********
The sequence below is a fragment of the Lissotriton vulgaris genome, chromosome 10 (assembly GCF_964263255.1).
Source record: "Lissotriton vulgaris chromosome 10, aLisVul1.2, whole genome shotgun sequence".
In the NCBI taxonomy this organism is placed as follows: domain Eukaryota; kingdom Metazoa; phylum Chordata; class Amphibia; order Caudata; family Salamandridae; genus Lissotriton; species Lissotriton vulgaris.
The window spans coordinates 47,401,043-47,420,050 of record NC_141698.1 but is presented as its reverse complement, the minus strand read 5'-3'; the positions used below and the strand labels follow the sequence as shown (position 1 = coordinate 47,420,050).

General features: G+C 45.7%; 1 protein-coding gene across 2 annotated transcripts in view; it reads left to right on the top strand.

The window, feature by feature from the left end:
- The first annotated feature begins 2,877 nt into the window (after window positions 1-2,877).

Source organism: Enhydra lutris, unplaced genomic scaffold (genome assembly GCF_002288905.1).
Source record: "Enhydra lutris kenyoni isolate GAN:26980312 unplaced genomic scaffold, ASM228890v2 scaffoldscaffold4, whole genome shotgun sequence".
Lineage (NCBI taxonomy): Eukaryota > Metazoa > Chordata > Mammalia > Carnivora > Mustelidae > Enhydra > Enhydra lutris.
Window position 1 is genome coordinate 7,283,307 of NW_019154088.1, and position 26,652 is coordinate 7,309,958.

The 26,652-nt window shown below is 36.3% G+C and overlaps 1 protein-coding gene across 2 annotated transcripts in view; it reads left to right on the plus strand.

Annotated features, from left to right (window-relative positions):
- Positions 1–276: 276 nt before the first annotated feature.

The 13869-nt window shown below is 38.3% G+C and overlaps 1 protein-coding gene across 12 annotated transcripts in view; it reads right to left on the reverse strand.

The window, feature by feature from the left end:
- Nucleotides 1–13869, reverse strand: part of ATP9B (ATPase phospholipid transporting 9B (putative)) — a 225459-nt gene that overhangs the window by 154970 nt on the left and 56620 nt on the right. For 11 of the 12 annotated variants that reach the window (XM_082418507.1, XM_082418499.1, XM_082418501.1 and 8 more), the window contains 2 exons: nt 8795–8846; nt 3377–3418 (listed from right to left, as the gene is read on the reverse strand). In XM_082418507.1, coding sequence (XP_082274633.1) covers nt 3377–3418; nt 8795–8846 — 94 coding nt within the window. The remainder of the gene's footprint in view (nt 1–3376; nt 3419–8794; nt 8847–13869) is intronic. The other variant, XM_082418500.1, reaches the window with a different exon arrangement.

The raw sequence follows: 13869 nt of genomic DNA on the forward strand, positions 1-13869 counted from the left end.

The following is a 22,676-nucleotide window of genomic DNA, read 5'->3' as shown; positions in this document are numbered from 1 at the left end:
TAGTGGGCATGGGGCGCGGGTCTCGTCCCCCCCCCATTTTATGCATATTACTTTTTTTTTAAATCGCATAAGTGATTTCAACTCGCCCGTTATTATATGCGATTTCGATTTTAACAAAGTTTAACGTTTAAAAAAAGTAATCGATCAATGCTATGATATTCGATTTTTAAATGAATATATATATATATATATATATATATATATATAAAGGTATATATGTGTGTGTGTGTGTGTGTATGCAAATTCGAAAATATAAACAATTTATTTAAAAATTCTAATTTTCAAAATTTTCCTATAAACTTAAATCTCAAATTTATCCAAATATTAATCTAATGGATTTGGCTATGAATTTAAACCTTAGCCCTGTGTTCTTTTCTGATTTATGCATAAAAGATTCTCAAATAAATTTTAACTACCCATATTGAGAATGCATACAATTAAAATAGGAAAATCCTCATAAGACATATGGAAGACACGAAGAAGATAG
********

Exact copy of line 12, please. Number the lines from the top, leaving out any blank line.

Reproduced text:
The 26,652-nt window shown below is 36.3% G+C and overlaps 1 protein-coding gene across 2 annotated transcripts in view; it reads left to right on the plus strand.